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Relative: Obama's Grandma Has Broken Hip

Barack Obama's 85-year-old grandmother broke her hip recently and is "gravely ill," her brother said Tuesday.

Madelyn Payne Dunham, who helped to raise Obama, "has not been well for a long time. Then she fell and broke her hip fairly recently," Charles Payne said in a telephone interview from his home in Chicago. "She's unhappy with the condition that she's in, I can tell you that."

Payne, who is Obama's great-uncle, said his sister was hospitalized briefly but is back home in her Honolulu apartment, where Obama's sister, Maya Soetoro-Ng, cares for her. Obama plans to suspend campaigning later this week to visit his grandmother, and Payne is planning to fly there for her 86th birthday, which is Sunday.

Payne, 83, said he spoke to his sister briefly on Monday.

"We had a short and as upbeat as possible conversation," said Payne, a retired university library administrator. "She hated the hospital."

Payne did not know which hip she broke. He said she had previously had a hip replacement, but he could not recall on which side.

Payne said the two talked about family matters, but he declined to elaborate. He said they did not discuss the Illinois senator's campaign.

Payne declined to speculate on whether his sister had the strength to see her grandson through the election on Nov. 4.

"I think, of course, it's been terribly important to her," he said. "And she would like nothing better than to see that."

On Monday night, Obama's spokesman Robert Gibbs told reporters that Obama would take a break from the campaign trail on Thursday. Events originally planned for Madison, Wis., and Des Moines, Iowa, on Thursday will be replaced by one in Indianapolis before he makes the long flight to Hawaii. On Friday, Obama's wife, Michelle, will sub for Obama at rallies in Akron and Columbus, in Ohio, said campaign spokeswoman Jen Psaki. Obama was expected to resume campaigning on Saturday, at an undecided location in the West, she said.

"Senator Obama's grandmother, Madelyn Dunham, has always been one of the most important people in his life, along with his mother and his grandfather," Gibbs said. "Recently his grandmother has become ill and in the last few weeks her health has deteriorated to the point where her situation is very serious. It is for that reason that Sen. Obama has decided to change his schedule on Thursday and Friday so that he can see her and spend some time with her."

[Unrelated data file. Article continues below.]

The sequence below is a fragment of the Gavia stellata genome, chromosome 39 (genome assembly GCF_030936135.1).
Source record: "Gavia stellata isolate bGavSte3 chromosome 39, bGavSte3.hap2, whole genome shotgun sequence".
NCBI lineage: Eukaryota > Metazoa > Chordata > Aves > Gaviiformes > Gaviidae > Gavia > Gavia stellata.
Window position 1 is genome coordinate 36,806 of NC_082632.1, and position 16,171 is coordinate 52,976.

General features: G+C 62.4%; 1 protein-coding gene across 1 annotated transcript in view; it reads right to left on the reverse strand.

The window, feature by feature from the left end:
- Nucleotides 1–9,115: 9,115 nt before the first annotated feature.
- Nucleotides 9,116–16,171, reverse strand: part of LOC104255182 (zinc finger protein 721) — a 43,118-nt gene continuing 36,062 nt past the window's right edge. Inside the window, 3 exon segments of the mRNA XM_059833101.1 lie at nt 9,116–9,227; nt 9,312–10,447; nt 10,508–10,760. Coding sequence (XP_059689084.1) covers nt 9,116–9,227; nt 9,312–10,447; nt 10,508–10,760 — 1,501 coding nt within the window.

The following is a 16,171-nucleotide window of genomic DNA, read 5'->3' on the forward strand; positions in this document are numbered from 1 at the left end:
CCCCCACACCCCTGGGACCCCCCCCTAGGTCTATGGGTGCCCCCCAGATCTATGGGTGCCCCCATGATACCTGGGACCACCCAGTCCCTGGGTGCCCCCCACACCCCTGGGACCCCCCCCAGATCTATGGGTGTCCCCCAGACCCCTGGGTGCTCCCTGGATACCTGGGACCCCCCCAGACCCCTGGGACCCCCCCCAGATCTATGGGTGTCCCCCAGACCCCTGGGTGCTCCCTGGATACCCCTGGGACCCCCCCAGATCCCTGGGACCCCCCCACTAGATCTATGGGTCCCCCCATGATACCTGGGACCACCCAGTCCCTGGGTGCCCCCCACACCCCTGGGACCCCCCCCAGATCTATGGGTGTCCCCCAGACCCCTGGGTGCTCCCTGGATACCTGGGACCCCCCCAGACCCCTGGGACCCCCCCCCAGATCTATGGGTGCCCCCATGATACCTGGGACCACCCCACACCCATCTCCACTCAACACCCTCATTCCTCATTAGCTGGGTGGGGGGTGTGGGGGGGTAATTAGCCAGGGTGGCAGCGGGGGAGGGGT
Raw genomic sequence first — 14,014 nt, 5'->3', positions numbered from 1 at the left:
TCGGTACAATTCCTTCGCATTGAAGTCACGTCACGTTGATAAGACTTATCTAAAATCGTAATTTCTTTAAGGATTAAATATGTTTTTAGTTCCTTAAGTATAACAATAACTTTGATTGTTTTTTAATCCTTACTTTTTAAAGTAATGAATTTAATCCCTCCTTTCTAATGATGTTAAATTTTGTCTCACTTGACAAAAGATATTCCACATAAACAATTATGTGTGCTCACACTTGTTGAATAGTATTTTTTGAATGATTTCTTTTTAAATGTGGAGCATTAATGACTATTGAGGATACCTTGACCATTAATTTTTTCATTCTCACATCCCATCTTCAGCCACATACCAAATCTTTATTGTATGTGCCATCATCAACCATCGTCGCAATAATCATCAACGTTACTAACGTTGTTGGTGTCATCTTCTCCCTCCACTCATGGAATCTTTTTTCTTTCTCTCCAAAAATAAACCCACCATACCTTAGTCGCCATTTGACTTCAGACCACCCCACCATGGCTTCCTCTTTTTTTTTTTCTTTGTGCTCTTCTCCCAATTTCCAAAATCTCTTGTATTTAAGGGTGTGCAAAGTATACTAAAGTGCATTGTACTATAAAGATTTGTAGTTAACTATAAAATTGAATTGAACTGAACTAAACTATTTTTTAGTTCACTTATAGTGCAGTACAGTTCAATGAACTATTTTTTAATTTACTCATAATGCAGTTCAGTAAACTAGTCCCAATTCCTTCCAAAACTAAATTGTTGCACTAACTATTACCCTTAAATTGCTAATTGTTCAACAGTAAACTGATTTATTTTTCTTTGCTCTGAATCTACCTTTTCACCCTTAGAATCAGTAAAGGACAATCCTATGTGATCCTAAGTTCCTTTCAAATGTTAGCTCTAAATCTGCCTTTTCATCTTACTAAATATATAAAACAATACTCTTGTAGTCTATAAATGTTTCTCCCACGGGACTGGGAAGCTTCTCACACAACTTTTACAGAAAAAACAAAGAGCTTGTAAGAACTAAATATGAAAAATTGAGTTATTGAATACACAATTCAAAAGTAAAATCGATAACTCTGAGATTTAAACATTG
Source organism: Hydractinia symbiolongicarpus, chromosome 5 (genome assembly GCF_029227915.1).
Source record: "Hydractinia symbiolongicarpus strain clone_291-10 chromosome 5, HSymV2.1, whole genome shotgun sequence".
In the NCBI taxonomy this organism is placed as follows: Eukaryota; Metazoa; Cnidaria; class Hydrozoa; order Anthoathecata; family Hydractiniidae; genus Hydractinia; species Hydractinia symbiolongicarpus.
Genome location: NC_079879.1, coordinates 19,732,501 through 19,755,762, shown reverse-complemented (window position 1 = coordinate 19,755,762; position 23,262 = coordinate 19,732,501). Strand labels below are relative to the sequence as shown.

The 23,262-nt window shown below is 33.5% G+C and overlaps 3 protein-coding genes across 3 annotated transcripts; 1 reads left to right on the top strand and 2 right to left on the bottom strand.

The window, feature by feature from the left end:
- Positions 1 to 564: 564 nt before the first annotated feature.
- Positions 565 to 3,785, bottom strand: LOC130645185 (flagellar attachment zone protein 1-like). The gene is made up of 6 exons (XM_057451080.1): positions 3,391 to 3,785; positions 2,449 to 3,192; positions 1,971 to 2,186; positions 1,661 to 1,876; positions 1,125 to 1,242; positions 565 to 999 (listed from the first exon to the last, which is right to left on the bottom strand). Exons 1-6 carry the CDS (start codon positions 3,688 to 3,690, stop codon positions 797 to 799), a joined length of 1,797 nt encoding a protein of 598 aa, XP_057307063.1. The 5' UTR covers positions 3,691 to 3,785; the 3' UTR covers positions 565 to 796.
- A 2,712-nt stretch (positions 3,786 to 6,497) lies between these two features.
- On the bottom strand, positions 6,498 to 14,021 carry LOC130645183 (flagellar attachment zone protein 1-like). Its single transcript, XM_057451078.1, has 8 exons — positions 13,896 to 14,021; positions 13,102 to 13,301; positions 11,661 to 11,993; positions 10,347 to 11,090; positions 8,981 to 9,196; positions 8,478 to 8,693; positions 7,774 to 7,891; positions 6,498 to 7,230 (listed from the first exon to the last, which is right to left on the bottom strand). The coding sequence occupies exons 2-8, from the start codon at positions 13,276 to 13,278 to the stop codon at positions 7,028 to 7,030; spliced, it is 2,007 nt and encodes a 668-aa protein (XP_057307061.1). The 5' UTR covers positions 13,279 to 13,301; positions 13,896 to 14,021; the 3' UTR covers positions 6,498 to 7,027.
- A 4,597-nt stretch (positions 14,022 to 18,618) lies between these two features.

Citing the family's desire for privacy, Gibbs would not discuss the nature of Dunham's illness. It seemed likely that she was close to death, as Gibbs said that "everyone understands the decision that Sen. Obama is making."

"It's not preferable for a campaign to have their candidate off the trail even for a short period of time in the final days of a race," said senior political editor Vaughn Ververs. "But voters will certainly understand, even appreciate, Obama's decision and it should have little to no impact on the campaign itself."

In a campaign ad this year, Obama described his Dunham as the daughter of a Midwest oil company clerk who "taught me values straight from the Kansas heartland" - things like "accountability and self-reliance. Love of country. Working hard without making excuses. Treating your neighbor as you'd like to be treated."

She's also the "white grandmother" he referred to in a speech on race.

Earlier this year, Obama talked to CBS News anchor Katie Couric about her.

"She's been the rock of my family. She worked very hard all her life, and made a lot of sacrifices on my behalf."

Obama also recognized Dunham when he accepted the Democratic presidential nomination at the party's convention in Denver.

"She's the one who taught me about hard work. She's the one who put off buying a new car or a new dress for herself so that I could have a better life. She poured everything she had into me. And although she can no longer travel, I know that she's watching tonight, and that tonight is her night as well," he said.

Obama last visited Hawaii in August, when he spent a week on vacation after clinching the Democratic presidential nomination.

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